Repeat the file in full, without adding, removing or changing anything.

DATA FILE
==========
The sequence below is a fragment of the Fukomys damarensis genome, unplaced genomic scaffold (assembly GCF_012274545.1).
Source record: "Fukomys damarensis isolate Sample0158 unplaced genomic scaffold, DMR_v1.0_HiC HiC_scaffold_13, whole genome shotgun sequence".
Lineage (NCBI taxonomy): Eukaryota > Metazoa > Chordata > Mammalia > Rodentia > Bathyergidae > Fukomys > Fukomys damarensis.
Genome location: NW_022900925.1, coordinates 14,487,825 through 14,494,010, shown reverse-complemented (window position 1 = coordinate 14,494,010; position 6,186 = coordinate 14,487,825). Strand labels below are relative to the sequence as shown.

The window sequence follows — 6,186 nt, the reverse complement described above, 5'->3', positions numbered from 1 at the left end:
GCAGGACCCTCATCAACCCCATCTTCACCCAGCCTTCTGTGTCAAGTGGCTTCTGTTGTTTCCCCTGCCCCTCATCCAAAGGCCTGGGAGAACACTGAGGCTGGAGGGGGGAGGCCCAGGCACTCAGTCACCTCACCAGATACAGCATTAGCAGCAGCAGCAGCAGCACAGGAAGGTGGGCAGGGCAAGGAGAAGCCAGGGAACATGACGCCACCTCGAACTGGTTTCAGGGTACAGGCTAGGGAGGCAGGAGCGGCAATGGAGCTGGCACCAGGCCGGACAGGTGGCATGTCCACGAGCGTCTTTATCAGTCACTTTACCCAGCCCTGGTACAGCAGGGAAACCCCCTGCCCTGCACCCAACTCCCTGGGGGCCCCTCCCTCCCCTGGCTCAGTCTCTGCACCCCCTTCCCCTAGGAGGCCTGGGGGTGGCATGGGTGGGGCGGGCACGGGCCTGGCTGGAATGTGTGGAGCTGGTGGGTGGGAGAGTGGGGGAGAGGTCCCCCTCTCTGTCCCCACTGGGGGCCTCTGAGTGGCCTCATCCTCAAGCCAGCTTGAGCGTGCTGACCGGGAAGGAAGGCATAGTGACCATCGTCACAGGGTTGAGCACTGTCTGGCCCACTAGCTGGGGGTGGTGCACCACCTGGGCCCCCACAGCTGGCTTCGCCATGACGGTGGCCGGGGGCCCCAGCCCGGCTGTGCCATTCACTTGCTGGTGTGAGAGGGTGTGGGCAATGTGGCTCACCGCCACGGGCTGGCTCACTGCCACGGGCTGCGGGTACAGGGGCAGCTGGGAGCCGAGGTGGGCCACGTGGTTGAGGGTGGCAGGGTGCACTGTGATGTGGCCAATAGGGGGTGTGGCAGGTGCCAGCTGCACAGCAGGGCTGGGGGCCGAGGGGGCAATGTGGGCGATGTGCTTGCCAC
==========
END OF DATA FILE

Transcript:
The sequence below is a fragment of the Fukomys damarensis genome, unplaced genomic scaffold (assembly GCF_012274545.1).
Source record: "Fukomys damarensis isolate Sample0158 unplaced genomic scaffold, DMR_v1.0_HiC HiC_scaffold_13, whole genome shotgun sequence".
Lineage (NCBI taxonomy): Eukaryota > Metazoa > Chordata > Mammalia > Rodentia > Bathyergidae > Fukomys > Fukomys damarensis.
Genome location: NW_022900925.1, coordinates 14,487,825 through 14,494,010, shown reverse-complemented (window position 1 = coordinate 14,494,010; position 6,186 = coordinate 14,487,825). Strand labels below are relative to the sequence as shown.

The window sequence follows — 6,186 nt, the reverse complement described above, 5'->3', positions numbered from 1 at the left end:
GCAGGACCCTCATCAACCCCATCTTCACCCAGCCTTCTGTGTCAAGTGGCTTCTGTTGTTTCCCCTGCCCCTCATCCAAAGGCCTGGGAGAACACTGAGGCTGGAGGGGGGAGGCCCAGGCACTCAGTCACCTCACCAGATACAGCATTAGCAGCAGCAGCAGCAGCACAGGAAGGTGGGCAGGGCAAGGAGAAGCCAGGGAACATGACGCCACCTCGAACTGGTTTCAGGGTACAGGCTAGGGAGGCAGGAGCGGCAATGGAGCTGGCACCAGGCCGGACAGGTGGCATGTCCACGAGCGTCTTTATCAGTCACTTTACCCAGCCCTGGTACAGCAGGGAAACCCCCTGCCCTGCACCCAACTCCCTGGGGGCCCCTCCCTCCCCTGGCTCAGTCTCTGCACCCCCTTCCCCTAGGAGGCCTGGGGGTGGCATGGGTGGGGCGGGCACGGGCCTGGCTGGAATGTGTGGAGCTGGTGGGTGGGAGAGTGGGGGAGAGGTCCCCCTCTCTGTCCCCACTGGGGGCCTCTGAGTGGCCTCATCCTCAAGCCAGCTTGAGCGTGCTGACCGGGAAGGAAGGCATAGTGACCATCGTCACAGGGTTGAGCACTGTCTGGCCCACTAGCTGGGGGTGGTGCACCACCTGGGCCCCCACAGCTGGCTTCGCCATGACGGTGGCCGGGGGCCCCAGCCCGGCTGTGCCATTCACTTGCTGGTGTGAGAGGGTGTGGGCAATGTGGCTCACCGCCACGGGCTGGCTCACTGCCACGGGCTGCGGGTACAGGGGCAGCTGGGAGCCGAGGTGGGCCACGTGGTTGAGGGTGGCAGGGTGCACTGTGATGTGGCCAATAGGGGGTGTGGCAGGTGCCAGCTGCACAGCAGGGCTGGGGGCCGAGGGGGCAATGTGGGCGATGTGCTTGCCAC